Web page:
From the incredible Theatre of Herodes Atticus and the eye-opening city of Eleusis to the astonishing Roman Agora, the Roman monuments and ruins of Greece are absolutely mind-blowing places to discover. The sheer diversity of these extraordinary Roman sites is staggering, with other popular attractions including Philippi Battlefield, the Philopappos Monument and the Arch of Hadrian in Athens and these sites are definitely worth considering if you have a little more time on your trip. We’ve put together an expert guide to the Greece’s Roman archaeological remains with our top places to visit as well as a full list of ancient Roman sites found in Greece which shouldn’t be ignored if you have the time.
What are the best Roman ruins in Greece?
The Theatre of Herodes Atticus is stunning Roman theatre built in 161 AD. Built by an rich Greek-born Roman senator in the mid-second century AD, it was constructed it in commemoration of his wife, Regilia. Able to seat up to 5,000 people, the theatre was mostly used for music shows and festivals, a function it still performs today. For visitors to the site today, this ancient theatre is startlingly photogenic and offers some great shots of the city.
Eleusis contains a range of hugely impressive Greco-Roman ruins, including the Sacred Court, a Roman reproduction of Hadrian’s Arch and the Kallichoron Well. A number of these monuments and buildings have survived today and are a popular draw with tourists, providing as they do a picturesque scene to explore. For those seeking to know more about the history of the city, there is a museum located on site which gives more detail on the story of this ancient settlement.
Also known simply as the forum, the Roman Agora of Athens was founded in the early first century AD and its construction was funded by Julius Caesar and the Emperor Augustus. The agora is home to an array of fascinating ruins including the Gate of Athena and even the remains of some ancient public toilets! Probably the most impressive monument however is what is known as the Tower of the Winds. A clock, weather vane, sundial and compass all in one, it’s very well preserved and fascinating to discover.
Although the Romans certainly did a lot of building in Greece, they also spent a lot of time there killing each other. Probably the most famous of these internecine clashes was the battle of Philippi. The clash took place in 42 BC, two years after Caesar’s assassination. The forces loyal to the heirs of Caesar met those of his assassins and the two sides met in Greece near the ancient city of Philippi. Today the battlefield is believed to be located outside the modern town of Krinides in north-west Greece, near the archaeological site of Philippoi. As well as the battlefield, visitors can explore the ruins themselves which contain a range of structures and monument from this once-thriving settlement.
The Philopappos Monument is an important mausoleum built around 116AD and celebrating the life of one of Athens’ most important citizens of the time, Gaius Julius Philopappos. When this great benefactor to the city died, the citizens built a spectacular two-storey marble monument close to the Acropolis to honour his name. The mausoleum was preserved virtually intact up until at least the late fifteenth century and, though degraded by the years, visitors can still view elements of the lavish decoration and burial chamber.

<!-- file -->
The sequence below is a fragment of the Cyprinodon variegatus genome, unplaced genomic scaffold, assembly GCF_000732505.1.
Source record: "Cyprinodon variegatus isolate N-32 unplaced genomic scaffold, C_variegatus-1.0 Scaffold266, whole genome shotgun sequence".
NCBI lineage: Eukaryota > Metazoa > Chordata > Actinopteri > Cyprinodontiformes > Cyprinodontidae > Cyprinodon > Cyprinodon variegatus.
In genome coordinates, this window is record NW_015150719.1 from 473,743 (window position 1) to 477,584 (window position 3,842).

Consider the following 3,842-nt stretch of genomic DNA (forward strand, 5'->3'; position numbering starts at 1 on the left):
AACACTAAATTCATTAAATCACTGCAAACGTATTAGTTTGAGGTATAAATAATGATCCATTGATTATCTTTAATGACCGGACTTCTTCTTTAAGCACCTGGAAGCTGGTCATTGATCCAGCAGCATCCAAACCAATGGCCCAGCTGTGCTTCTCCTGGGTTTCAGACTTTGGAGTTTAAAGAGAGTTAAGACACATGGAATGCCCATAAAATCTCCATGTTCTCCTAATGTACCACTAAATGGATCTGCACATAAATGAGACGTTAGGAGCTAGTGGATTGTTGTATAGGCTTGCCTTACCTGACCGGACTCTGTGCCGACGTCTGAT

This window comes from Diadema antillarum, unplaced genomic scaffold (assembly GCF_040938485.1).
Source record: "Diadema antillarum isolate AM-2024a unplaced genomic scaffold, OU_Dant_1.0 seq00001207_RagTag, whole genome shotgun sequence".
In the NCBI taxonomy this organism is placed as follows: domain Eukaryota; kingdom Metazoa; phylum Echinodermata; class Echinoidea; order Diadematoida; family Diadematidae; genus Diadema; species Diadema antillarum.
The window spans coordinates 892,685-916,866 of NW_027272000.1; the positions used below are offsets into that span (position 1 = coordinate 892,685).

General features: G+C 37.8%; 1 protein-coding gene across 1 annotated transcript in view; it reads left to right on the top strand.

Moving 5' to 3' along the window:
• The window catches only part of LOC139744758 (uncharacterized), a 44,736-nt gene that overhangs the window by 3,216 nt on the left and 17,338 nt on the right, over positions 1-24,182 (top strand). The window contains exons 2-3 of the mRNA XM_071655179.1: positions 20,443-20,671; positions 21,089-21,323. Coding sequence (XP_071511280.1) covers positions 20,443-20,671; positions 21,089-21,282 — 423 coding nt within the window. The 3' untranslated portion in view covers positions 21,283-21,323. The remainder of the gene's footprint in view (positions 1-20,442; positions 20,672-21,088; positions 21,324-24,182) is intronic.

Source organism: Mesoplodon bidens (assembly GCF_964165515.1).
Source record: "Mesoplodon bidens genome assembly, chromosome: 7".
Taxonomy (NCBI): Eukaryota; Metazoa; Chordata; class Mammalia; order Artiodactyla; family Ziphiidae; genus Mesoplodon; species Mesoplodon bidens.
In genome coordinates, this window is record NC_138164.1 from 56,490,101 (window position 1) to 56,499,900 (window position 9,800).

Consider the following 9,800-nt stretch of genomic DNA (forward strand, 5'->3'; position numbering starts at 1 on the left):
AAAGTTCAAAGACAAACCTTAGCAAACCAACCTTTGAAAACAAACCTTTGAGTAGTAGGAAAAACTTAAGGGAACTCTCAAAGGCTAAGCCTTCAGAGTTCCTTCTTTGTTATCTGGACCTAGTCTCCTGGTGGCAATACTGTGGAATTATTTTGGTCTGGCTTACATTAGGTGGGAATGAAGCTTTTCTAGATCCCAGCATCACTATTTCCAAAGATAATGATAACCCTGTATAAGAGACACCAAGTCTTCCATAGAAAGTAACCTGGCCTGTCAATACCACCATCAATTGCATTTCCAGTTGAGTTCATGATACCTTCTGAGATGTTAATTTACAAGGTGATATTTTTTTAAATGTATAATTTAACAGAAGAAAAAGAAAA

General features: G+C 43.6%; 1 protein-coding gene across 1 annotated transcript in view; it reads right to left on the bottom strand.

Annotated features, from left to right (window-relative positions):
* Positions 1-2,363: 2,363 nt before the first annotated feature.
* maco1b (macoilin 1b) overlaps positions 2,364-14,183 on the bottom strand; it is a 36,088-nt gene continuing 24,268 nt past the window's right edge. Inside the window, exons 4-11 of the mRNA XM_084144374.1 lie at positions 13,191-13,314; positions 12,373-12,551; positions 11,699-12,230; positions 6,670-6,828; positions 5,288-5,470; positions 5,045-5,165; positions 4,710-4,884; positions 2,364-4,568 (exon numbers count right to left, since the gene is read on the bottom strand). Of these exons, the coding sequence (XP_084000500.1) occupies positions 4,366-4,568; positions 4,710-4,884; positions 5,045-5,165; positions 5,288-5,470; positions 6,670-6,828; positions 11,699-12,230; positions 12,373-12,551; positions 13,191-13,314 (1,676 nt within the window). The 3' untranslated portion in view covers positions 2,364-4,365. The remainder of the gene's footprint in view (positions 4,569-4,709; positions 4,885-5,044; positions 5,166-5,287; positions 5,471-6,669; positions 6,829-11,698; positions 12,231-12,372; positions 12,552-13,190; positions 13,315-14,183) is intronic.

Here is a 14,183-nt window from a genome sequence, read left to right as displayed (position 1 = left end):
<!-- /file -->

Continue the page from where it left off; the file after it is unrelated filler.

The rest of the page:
The Arch of Hadrian of Athens is a triumphal gateway built in the second century AD by this famous Roman emperor. While not necessarily the most impressive of ancient gateways when compared to those in Italy or North Africa, its Pentelic marble can still be seen, despite being somewhat damaged by years of exposure to pollution.
The archaeological site of Aptera contains an array of interesting Greco-Roman ruins. Today as well as the impressive Roman cisterns, visitors to Aptera can explore a number of fascinating ruins at the site including Roman baths, villas and an ancient theatre. The archaeological site also includes a small ancient temple most likely dedicated to the goddess Demeter as well as the ruins of early churches. There is a small museum at the site which expands the history of the settlement.
Hadrian’s Library was an important centre of ancient learning in Athens which was built by the Emperor Hadrian between 125 and 132 AD. In its heyday, this vast structure would have housed over 17,000 scrolls and other documents. Destroyed by the Herulae in 267 AD it was later repaired before being damaged again during the later barbarian invasions. The most impressive of ruins of the ancient building are the great Corinthian columns on the well-preserved outer wall, and the impressive portico which served as the entrance to the courtyard.
Another of the most important clashes in Roman history took place at Pharsalus. It was here that Julius Caesar decisively defeated Pompey the Great and his republican allies to effectively bring the Republican era to an end. It was a battle which Caesar won against the odds and confirmed his position as total ruler of Rome. The battle took place in August 48 BC and saw Pompey’s army decisively defeated and routed. e battlefield and was later killed when attempting to find sanctuary in Egypt. The exact location of the battlefield has been the subject of much debate but the most widely accepted location is just outside the modern Greek city of Farsala.
The Athens Byzantine Museum contains over 25,000 artefacts from the late Roman period all the way up to the Byzantine, Medieval and post-Byzantine eras. It includes religious artefacts, sculpture, paintings, manuscripts, jewels and art. The artefacts come from all across the country as well as from nearby regions where Hellenic, Roman and Byzantine culture were prominent.